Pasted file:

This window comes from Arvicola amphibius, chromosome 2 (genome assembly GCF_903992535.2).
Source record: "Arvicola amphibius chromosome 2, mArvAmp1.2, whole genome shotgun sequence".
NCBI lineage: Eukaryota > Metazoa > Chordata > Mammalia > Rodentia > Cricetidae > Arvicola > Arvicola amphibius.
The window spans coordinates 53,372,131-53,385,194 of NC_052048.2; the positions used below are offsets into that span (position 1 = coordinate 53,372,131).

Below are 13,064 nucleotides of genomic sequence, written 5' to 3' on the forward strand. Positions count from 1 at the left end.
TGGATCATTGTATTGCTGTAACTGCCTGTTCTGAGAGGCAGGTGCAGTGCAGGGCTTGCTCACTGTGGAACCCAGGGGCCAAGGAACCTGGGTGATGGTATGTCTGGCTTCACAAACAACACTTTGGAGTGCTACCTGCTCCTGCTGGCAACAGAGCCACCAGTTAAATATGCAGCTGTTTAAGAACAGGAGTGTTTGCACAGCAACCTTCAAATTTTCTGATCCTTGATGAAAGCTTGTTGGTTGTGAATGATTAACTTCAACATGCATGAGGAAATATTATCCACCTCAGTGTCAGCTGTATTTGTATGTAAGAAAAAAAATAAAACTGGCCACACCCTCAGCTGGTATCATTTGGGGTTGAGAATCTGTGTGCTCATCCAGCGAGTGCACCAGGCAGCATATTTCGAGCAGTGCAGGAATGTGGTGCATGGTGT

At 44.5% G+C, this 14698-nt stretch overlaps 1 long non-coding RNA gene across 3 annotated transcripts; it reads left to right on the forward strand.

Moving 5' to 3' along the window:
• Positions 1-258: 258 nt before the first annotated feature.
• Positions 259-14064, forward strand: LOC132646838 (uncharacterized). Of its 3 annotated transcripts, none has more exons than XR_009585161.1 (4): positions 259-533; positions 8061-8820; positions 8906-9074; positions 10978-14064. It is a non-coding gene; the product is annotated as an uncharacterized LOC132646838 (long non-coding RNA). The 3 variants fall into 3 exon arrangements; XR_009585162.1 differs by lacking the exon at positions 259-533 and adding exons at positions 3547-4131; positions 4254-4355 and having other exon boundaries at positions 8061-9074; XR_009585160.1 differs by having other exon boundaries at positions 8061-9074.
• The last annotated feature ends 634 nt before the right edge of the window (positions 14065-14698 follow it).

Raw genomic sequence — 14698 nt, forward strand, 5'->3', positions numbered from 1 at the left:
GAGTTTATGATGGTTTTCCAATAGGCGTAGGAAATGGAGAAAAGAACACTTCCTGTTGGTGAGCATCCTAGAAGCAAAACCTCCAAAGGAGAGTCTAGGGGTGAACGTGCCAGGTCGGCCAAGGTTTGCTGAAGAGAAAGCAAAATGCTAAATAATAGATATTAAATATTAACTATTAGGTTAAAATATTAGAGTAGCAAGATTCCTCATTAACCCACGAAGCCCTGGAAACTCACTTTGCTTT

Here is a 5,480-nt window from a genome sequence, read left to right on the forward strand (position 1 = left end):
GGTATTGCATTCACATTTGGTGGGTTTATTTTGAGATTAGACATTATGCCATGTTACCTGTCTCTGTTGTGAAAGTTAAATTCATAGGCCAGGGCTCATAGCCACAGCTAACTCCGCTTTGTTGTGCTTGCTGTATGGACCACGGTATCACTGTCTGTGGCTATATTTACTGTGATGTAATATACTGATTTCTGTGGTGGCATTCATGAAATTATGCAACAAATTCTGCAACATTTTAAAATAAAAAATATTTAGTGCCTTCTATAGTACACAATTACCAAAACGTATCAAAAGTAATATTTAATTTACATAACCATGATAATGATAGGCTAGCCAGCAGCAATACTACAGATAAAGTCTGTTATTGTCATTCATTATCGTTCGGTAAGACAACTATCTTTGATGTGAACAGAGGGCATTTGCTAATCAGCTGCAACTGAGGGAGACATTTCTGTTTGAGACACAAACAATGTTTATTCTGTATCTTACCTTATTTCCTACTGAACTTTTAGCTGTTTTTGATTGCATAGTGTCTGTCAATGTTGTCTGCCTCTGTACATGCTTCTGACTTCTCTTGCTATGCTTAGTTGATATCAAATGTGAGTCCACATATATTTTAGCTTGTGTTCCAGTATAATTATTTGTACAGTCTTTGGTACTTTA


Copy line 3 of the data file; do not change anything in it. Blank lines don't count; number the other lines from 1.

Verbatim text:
NCBI lineage: Eukaryota > Metazoa > Chordata > Mammalia > Rodentia > Cricetidae > Arvicola > Arvicola amphibius.